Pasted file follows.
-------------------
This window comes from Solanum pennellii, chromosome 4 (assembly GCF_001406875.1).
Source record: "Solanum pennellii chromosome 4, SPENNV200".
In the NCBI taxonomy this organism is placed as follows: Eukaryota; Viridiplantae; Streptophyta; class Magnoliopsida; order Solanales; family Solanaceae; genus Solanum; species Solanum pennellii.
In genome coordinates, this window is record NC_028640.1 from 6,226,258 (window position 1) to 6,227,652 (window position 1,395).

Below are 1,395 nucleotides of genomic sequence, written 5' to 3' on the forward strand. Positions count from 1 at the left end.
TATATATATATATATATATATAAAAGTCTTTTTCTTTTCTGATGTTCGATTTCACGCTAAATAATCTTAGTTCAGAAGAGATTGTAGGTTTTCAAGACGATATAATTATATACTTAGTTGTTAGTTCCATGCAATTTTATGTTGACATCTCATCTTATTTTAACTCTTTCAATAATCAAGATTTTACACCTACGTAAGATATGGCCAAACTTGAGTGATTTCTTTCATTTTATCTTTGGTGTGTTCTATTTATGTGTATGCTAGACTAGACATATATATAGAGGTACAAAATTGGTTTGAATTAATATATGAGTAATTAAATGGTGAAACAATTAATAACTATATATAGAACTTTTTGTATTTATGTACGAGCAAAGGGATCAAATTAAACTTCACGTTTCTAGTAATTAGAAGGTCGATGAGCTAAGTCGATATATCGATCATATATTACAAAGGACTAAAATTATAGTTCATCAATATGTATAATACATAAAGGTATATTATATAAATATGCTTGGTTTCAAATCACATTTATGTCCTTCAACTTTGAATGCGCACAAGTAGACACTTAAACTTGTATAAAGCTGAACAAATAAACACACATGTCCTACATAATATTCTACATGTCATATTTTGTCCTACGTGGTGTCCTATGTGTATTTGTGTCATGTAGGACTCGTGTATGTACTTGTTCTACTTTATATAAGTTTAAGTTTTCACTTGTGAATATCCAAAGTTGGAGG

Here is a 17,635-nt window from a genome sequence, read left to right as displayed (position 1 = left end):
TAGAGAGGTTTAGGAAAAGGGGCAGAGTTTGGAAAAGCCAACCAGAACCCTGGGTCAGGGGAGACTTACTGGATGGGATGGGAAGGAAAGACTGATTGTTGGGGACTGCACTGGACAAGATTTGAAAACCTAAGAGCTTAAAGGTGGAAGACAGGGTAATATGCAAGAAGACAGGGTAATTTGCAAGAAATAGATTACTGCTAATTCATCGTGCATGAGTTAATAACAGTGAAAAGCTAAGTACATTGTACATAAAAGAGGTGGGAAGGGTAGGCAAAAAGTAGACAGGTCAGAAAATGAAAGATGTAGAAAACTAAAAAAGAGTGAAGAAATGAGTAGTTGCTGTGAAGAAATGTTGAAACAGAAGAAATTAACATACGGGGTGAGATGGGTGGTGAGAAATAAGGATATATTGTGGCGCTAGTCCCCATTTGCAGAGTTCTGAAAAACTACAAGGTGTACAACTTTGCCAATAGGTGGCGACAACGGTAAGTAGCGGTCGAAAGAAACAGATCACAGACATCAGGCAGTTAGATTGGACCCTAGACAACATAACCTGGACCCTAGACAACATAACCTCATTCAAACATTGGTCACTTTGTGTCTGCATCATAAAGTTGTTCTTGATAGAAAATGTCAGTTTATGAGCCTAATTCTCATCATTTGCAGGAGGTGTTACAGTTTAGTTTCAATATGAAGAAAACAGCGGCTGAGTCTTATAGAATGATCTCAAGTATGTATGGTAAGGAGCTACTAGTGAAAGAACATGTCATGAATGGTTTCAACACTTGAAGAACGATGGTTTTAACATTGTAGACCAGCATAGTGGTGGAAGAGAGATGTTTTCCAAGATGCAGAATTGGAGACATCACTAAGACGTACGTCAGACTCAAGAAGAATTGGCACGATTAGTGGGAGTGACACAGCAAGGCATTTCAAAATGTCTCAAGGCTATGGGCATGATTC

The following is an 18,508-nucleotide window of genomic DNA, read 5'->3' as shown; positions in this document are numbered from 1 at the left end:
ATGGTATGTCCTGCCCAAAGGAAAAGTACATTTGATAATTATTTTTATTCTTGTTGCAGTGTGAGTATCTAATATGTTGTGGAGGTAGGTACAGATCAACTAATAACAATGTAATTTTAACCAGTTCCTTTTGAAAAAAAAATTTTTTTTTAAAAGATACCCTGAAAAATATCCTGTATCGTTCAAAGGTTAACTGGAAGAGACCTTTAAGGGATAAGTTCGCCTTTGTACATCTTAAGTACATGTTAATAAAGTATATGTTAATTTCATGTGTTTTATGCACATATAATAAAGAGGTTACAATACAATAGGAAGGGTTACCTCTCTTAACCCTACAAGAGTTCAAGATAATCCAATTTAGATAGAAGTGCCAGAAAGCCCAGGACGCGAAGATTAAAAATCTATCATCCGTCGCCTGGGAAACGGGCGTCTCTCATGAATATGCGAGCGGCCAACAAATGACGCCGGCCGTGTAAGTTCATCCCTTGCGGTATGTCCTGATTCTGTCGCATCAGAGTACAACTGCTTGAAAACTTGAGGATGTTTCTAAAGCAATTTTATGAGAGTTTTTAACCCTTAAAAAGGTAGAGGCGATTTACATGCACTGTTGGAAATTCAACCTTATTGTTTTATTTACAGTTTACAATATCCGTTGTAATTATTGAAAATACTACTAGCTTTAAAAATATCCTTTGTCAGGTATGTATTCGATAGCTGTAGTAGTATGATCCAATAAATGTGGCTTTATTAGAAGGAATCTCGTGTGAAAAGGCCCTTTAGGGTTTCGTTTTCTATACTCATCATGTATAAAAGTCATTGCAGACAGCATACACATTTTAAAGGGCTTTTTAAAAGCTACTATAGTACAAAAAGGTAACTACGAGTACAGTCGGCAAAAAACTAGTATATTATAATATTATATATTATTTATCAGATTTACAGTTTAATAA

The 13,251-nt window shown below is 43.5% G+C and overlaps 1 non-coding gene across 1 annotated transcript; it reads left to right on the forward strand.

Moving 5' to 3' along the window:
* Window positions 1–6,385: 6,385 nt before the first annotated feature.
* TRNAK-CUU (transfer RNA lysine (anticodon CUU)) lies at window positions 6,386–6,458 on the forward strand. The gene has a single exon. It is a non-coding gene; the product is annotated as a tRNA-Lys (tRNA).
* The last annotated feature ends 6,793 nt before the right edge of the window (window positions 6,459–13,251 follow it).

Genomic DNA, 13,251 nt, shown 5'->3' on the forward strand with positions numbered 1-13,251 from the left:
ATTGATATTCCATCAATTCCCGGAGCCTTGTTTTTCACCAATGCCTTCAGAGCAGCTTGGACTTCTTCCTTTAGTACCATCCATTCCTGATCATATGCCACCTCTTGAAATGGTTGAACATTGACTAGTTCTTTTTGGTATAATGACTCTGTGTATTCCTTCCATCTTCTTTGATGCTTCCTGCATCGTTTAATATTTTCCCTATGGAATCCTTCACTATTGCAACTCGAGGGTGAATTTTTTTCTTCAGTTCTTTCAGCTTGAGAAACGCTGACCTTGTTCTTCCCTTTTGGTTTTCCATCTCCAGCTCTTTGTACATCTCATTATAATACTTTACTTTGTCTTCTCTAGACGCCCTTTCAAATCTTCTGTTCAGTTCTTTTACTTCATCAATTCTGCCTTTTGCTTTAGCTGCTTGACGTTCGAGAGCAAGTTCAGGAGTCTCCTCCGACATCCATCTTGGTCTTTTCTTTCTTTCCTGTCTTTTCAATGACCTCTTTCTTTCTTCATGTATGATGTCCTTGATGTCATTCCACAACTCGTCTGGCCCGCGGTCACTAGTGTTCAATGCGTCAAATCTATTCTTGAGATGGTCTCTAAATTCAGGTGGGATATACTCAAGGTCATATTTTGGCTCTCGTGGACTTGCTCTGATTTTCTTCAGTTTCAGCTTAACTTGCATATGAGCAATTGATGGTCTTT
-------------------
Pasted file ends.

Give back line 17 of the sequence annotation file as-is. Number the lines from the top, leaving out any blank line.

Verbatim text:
ATTGATATTCCATCAATTCCCGGAGCCTTGTTTTTCACCAATGCCTTCAGAGCAGCTTGGACTTCTTCCTTTAGTACCATCCATTCCTGATCATATGCCACCTCTTGAAATGGTTGAACATTGACTAGTTCTTTTTGGTATAATGACTCTGTGTATTCCTTCCATCTTCTTTGATGCTTCCTGCATCGTTTAATATTTTCCCTATGGAATCCTTCACTATTGCAACTCGAGGGTGAATTTTTTTCTTCAGTTCTTTCAGCTTGAGAAACGCTGACCTTGTTCTTCCCTTTTGGTTTTCCATCTCCAGCTCTTTGTACATCTCATTATAATACTTTACTTTGTCTTCTCTAGACGCCCTTTCAAATCTTCTGTTCAGTTCTTTTACTTCATCAATTCTGCCTTTTGCTTTAGCTGCTTGACGTTCGAGAGCAAGTTCAGGAGTCTCCTCCGACATCCATCTTGGTCTTTTCTTTCTTTCCTGTCTTTTCAATGACCTCTTTCTTTCTTCATGTATGATGTCCTTGATGTCATTCCACAACTCGTCTGGCCCGCGGTCACTAGTGTTCAATGCGTCAAATCTATTCTTGAGATGGTCTCTAAATTCAGGTGGGATATACTCAAGGTCATATTTTGGCTCTCGTGGACTTGCTCTGATTTTCTTCAGTTTCAGCTTAACTTGCATATGAGCAATTGATGGTCTTT